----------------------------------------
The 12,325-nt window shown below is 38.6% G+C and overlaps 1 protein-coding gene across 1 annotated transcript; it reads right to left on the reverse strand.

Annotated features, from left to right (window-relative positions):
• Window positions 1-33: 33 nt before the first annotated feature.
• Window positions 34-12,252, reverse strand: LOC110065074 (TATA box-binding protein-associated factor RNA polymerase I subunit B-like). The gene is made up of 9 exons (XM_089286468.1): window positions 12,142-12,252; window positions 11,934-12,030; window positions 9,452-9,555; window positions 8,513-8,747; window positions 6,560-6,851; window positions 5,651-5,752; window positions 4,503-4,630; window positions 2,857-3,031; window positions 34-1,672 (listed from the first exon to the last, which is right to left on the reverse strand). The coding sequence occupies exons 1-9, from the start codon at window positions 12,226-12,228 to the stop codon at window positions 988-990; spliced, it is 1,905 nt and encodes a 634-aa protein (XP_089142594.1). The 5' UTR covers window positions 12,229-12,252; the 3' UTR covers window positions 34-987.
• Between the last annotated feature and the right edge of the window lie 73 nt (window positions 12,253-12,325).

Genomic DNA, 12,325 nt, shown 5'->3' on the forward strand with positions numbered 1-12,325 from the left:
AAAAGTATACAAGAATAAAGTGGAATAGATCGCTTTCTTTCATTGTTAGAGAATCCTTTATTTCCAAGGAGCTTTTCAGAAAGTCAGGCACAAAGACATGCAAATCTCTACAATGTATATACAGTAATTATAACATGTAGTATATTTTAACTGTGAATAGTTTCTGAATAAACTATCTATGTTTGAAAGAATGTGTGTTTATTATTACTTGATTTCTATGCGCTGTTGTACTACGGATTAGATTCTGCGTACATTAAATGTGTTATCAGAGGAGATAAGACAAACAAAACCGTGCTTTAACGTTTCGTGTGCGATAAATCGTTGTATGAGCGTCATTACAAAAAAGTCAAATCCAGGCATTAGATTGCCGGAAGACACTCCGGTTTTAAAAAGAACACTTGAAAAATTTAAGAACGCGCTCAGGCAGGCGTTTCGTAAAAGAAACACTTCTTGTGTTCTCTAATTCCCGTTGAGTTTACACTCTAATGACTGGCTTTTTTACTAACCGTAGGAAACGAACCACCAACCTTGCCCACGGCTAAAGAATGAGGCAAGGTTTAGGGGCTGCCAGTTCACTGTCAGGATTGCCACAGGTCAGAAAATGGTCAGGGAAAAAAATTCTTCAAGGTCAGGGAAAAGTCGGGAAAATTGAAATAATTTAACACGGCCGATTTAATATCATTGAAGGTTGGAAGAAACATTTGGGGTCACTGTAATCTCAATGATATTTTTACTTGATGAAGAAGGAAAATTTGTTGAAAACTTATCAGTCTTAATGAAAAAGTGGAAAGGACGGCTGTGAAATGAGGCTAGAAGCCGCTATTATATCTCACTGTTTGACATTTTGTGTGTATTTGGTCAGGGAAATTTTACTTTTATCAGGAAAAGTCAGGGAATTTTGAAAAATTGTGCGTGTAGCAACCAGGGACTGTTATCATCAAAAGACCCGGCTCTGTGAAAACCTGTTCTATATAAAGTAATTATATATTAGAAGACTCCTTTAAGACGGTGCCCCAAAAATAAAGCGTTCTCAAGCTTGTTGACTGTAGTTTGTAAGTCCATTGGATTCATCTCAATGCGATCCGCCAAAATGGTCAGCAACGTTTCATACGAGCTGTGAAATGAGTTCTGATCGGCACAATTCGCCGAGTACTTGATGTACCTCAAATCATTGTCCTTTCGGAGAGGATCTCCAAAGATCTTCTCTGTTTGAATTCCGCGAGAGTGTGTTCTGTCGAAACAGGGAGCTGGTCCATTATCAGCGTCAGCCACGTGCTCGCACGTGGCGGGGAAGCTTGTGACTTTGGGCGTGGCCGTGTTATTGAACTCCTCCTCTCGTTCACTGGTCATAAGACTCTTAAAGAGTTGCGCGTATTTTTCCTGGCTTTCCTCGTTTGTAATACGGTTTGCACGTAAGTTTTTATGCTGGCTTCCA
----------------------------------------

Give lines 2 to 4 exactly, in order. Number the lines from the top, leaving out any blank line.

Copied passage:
Annotated features, from left to right (window-relative positions):
• Window positions 1-33: 33 nt before the first annotated feature.
• Window positions 34-12,252, reverse strand: LOC110065074 (TATA box-binding protein-associated factor RNA polymerase I subunit B-like). The gene is made up of 9 exons (XM_089286468.1): window positions 12,142-12,252; window positions 11,934-12,030; window positions 9,452-9,555; window positions 8,513-8,747; window positions 6,560-6,851; window positions 5,651-5,752; window positions 4,503-4,630; window positions 2,857-3,031; window positions 34-1,672 (listed from the first exon to the last, which is right to left on the reverse strand). The coding sequence occupies exons 1-9, from the start codon at window positions 12,226-12,228 to the stop codon at window positions 988-990; spliced, it is 1,905 nt and encodes a 634-aa protein (XP_089142594.1). The 5' UTR covers window positions 12,229-12,252; the 3' UTR covers window positions 34-987.